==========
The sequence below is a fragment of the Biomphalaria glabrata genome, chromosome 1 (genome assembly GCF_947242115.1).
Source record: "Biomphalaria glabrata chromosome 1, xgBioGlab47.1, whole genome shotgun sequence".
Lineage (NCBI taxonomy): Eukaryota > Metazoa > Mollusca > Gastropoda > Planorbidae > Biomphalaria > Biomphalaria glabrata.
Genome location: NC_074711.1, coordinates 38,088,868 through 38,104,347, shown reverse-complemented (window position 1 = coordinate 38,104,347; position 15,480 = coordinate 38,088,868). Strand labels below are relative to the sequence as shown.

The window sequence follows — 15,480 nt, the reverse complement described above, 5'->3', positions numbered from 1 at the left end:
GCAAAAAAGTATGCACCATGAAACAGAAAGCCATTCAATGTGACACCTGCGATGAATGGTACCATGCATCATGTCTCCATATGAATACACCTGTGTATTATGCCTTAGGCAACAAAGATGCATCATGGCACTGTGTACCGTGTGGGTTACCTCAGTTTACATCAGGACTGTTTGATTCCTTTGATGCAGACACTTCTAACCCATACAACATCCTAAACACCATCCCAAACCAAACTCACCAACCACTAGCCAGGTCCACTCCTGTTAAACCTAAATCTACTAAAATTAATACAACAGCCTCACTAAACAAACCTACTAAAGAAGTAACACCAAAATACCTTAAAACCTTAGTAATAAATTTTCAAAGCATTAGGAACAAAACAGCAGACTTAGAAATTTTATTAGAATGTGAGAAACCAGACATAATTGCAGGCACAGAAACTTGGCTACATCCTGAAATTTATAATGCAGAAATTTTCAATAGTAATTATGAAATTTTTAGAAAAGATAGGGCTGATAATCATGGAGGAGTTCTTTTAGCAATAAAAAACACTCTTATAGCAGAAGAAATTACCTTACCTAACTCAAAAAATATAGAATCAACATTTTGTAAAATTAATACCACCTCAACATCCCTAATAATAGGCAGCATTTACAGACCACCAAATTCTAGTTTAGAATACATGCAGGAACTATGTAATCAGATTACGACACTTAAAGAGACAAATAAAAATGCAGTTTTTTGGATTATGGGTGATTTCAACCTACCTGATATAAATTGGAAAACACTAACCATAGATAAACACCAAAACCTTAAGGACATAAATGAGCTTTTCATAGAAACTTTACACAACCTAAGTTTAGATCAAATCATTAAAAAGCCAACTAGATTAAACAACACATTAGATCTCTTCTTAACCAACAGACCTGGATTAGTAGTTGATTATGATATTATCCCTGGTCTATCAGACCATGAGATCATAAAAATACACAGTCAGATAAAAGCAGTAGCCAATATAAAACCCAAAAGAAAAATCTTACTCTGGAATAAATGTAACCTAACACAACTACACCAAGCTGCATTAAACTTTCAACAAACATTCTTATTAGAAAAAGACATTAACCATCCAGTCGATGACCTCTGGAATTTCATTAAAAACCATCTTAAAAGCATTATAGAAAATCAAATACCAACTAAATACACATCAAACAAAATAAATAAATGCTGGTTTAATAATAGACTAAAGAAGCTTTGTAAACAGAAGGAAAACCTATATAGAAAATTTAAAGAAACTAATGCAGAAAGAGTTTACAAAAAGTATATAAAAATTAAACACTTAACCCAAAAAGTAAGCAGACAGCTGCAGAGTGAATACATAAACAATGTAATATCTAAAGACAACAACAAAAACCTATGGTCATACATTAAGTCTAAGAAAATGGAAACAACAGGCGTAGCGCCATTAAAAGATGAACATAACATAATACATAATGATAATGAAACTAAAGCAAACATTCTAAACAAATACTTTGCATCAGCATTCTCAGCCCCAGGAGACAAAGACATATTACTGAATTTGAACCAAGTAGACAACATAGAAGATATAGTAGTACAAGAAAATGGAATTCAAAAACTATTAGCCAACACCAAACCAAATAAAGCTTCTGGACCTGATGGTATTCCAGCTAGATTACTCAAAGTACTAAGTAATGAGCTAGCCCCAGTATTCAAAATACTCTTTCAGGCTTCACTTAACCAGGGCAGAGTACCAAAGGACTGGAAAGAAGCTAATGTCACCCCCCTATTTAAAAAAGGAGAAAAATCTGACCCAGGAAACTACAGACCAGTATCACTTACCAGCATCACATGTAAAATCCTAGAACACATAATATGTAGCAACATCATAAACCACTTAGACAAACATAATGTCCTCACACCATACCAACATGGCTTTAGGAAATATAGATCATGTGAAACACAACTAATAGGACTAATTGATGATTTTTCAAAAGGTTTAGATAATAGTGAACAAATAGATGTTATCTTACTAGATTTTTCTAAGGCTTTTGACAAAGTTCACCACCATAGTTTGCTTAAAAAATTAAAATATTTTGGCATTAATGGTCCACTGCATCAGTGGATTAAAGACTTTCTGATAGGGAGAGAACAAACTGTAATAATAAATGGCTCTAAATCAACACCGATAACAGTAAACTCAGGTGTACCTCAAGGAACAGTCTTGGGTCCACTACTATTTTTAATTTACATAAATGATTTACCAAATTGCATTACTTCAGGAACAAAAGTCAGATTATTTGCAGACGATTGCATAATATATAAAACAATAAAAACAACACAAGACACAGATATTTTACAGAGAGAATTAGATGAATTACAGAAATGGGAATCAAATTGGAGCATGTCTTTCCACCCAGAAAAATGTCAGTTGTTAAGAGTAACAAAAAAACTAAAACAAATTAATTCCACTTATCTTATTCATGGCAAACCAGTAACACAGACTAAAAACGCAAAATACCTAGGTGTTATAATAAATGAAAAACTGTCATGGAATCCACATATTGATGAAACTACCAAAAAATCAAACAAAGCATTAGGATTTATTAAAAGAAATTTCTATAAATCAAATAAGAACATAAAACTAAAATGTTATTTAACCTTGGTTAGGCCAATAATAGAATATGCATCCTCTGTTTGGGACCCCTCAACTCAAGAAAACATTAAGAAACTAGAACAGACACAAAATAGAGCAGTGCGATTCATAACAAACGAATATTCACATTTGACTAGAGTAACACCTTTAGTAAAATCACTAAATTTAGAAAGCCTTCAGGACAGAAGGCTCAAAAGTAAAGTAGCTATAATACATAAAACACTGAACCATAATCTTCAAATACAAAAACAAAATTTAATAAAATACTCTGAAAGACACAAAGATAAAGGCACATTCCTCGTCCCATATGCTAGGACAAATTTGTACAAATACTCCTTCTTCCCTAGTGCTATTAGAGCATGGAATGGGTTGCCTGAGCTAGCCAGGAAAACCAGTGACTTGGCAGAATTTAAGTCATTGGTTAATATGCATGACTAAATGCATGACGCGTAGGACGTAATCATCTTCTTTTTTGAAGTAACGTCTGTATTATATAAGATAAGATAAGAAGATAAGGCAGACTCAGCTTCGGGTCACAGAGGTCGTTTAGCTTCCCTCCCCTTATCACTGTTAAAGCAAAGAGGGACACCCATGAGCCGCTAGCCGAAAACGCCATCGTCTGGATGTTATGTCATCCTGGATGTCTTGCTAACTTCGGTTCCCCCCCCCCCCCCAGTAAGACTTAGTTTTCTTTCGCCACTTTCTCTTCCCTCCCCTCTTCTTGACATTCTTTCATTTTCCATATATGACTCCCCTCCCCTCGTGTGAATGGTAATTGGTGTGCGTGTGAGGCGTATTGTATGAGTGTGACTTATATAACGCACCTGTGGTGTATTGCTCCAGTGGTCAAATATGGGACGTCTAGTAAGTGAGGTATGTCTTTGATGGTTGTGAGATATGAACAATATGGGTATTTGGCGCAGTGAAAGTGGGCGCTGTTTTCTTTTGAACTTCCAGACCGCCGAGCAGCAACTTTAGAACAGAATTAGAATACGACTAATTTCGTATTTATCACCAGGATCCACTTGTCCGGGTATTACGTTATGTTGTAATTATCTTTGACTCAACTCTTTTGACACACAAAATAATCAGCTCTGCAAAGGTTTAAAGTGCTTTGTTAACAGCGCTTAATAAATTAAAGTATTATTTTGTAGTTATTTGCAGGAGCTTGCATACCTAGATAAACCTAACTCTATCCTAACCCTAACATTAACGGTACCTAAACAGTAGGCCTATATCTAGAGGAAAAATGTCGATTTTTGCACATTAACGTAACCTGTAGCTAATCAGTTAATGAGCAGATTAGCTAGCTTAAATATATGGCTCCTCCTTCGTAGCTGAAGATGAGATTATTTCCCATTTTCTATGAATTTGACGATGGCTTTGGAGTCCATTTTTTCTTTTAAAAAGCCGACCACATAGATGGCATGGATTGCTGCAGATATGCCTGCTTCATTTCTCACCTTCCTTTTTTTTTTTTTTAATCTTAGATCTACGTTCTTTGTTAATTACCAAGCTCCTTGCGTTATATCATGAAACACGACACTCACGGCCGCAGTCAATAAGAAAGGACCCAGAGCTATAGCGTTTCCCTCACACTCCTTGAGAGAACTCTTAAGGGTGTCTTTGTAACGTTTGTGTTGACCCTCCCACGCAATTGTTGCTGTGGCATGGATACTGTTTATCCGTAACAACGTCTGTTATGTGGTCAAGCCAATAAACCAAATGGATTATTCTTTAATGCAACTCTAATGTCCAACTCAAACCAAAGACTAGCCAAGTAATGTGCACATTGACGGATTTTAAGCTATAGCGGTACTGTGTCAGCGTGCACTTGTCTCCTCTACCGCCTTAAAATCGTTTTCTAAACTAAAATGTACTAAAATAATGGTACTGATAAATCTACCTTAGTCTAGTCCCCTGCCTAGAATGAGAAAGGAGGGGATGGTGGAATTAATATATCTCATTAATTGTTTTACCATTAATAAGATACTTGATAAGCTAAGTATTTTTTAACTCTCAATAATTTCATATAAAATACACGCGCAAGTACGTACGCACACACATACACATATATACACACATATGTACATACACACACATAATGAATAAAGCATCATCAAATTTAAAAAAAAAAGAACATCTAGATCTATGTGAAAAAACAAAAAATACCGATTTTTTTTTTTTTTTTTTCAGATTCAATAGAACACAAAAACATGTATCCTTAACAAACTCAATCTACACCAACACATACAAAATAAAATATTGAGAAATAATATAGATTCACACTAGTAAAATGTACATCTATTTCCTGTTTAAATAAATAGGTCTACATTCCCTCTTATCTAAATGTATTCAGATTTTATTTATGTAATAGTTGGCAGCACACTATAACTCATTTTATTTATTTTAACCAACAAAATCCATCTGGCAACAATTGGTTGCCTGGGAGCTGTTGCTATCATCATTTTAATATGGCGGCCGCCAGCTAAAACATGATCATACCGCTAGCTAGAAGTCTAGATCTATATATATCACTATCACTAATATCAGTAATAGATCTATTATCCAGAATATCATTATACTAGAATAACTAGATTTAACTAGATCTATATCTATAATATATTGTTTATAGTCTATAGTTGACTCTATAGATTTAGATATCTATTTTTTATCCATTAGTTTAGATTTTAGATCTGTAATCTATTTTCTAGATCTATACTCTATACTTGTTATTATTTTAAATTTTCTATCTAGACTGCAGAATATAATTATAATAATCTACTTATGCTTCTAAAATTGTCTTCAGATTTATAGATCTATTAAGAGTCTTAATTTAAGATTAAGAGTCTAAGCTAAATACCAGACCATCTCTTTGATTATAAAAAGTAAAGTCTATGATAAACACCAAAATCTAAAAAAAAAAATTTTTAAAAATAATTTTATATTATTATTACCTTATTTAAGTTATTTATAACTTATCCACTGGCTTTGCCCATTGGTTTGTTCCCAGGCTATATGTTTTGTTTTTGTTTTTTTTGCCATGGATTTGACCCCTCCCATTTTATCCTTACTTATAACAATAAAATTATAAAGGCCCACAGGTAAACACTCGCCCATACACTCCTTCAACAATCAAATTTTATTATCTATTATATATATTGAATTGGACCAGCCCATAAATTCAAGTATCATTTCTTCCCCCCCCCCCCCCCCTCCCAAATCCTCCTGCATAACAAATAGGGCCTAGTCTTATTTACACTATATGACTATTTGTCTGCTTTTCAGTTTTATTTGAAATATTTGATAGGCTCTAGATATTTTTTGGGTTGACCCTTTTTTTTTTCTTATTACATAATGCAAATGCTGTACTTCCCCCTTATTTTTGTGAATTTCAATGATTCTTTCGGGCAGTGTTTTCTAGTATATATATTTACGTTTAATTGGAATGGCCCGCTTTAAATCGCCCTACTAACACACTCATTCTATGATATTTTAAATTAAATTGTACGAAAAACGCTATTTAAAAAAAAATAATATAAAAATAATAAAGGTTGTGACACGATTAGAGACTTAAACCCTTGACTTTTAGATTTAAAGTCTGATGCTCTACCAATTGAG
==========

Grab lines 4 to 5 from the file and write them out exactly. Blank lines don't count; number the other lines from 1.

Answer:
Genome location: NC_074711.1, coordinates 38,088,868 through 38,104,347, shown reverse-complemented (window position 1 = coordinate 38,104,347; position 15,480 = coordinate 38,088,868). Strand labels below are relative to the sequence as shown.

The window sequence follows — 15,480 nt, the reverse complement described above, 5'->3', positions numbered from 1 at the left end: